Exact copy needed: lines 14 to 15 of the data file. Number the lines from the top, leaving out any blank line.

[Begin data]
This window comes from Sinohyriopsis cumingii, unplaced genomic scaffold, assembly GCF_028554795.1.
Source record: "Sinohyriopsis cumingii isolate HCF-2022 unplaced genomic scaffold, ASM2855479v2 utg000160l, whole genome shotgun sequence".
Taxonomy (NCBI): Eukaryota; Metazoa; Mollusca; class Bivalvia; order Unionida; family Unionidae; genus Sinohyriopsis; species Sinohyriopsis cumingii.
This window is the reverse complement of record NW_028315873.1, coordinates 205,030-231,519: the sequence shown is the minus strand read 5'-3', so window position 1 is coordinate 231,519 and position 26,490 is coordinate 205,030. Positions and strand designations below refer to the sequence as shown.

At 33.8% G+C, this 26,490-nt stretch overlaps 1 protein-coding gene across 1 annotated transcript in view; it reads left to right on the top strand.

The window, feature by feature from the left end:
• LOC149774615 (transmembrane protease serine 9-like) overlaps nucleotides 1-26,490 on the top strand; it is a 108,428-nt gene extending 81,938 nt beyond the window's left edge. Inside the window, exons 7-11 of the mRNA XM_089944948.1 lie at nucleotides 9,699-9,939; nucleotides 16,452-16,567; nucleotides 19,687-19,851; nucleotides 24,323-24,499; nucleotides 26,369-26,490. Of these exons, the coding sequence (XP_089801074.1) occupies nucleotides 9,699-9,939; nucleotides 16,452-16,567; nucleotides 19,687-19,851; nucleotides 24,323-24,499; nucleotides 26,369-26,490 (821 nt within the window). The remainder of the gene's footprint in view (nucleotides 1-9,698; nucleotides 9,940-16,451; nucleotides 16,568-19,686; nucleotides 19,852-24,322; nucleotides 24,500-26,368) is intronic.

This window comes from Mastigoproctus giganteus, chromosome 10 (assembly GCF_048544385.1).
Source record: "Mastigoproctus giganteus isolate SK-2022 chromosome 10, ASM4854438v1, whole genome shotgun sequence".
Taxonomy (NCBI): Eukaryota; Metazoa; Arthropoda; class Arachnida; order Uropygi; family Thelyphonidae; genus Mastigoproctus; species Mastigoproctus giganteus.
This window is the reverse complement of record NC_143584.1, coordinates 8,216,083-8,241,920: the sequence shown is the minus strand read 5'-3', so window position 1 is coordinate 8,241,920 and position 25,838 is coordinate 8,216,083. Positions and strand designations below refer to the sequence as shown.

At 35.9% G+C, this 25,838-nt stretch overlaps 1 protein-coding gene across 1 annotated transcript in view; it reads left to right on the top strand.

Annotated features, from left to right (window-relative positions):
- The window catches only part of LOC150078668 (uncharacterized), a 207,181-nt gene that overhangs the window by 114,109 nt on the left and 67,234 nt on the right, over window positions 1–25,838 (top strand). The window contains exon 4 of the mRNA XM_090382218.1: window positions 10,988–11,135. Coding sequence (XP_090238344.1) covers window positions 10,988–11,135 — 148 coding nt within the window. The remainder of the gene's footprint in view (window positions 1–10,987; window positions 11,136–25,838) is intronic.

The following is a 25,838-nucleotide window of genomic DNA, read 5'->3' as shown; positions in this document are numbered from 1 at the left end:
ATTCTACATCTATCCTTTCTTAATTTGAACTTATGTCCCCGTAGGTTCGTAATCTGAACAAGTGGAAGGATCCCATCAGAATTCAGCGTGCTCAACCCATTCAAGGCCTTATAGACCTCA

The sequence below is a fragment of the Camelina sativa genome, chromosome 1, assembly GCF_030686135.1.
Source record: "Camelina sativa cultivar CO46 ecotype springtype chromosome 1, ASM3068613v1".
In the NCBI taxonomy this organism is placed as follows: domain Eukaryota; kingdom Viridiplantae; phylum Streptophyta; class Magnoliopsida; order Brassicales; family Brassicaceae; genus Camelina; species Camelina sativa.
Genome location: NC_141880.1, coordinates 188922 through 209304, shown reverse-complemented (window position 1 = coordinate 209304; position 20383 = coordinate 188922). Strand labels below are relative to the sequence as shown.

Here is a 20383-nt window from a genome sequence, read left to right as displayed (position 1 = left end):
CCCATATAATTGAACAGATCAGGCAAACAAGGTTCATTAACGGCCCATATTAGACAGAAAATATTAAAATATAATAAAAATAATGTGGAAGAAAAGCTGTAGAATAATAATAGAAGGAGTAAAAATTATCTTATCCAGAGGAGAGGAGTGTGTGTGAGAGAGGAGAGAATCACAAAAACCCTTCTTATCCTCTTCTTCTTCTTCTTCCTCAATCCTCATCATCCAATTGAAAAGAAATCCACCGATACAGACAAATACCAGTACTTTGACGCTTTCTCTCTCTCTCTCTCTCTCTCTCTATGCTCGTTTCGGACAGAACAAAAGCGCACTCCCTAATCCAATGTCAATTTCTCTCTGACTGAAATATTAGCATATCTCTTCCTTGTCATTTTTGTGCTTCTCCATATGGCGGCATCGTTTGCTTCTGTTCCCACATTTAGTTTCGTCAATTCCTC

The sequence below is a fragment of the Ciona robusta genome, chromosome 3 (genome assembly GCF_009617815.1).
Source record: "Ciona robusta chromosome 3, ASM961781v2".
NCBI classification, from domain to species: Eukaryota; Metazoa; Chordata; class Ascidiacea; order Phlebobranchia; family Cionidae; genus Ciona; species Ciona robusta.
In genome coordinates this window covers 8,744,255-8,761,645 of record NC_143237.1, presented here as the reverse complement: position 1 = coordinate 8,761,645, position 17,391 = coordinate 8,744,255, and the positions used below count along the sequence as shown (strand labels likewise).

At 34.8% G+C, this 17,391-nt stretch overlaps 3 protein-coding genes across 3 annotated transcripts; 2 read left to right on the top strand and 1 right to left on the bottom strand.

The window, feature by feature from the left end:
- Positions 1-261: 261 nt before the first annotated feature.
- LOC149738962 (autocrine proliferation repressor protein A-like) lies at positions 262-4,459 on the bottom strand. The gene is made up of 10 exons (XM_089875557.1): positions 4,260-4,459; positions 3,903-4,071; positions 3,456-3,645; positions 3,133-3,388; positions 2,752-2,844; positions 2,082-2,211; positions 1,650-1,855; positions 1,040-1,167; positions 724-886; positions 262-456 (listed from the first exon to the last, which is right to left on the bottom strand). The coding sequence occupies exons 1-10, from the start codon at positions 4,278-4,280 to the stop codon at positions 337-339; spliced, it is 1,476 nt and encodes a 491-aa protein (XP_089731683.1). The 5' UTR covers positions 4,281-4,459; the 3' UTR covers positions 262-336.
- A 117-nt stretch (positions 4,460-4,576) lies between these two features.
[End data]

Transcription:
- The window catches only part of LOC150078668 (uncharacterized), a 207,181-nt gene that overhangs the window by 114,109 nt on the left and 67,234 nt on the right, over window positions 1–25,838 (top strand). The window contains exon 4 of the mRNA XM_090382218.1: window positions 10,988–11,135. Coding sequence (XP_090238344.1) covers window positions 10,988–11,135 — 148 coding nt within the window. The remainder of the gene's footprint in view (window positions 1–10,987; window positions 11,136–25,838) is intronic.

The following is a 25,838-nucleotide window of genomic DNA, read 5'->3' as shown; positions in this document are numbered from 1 at the left end: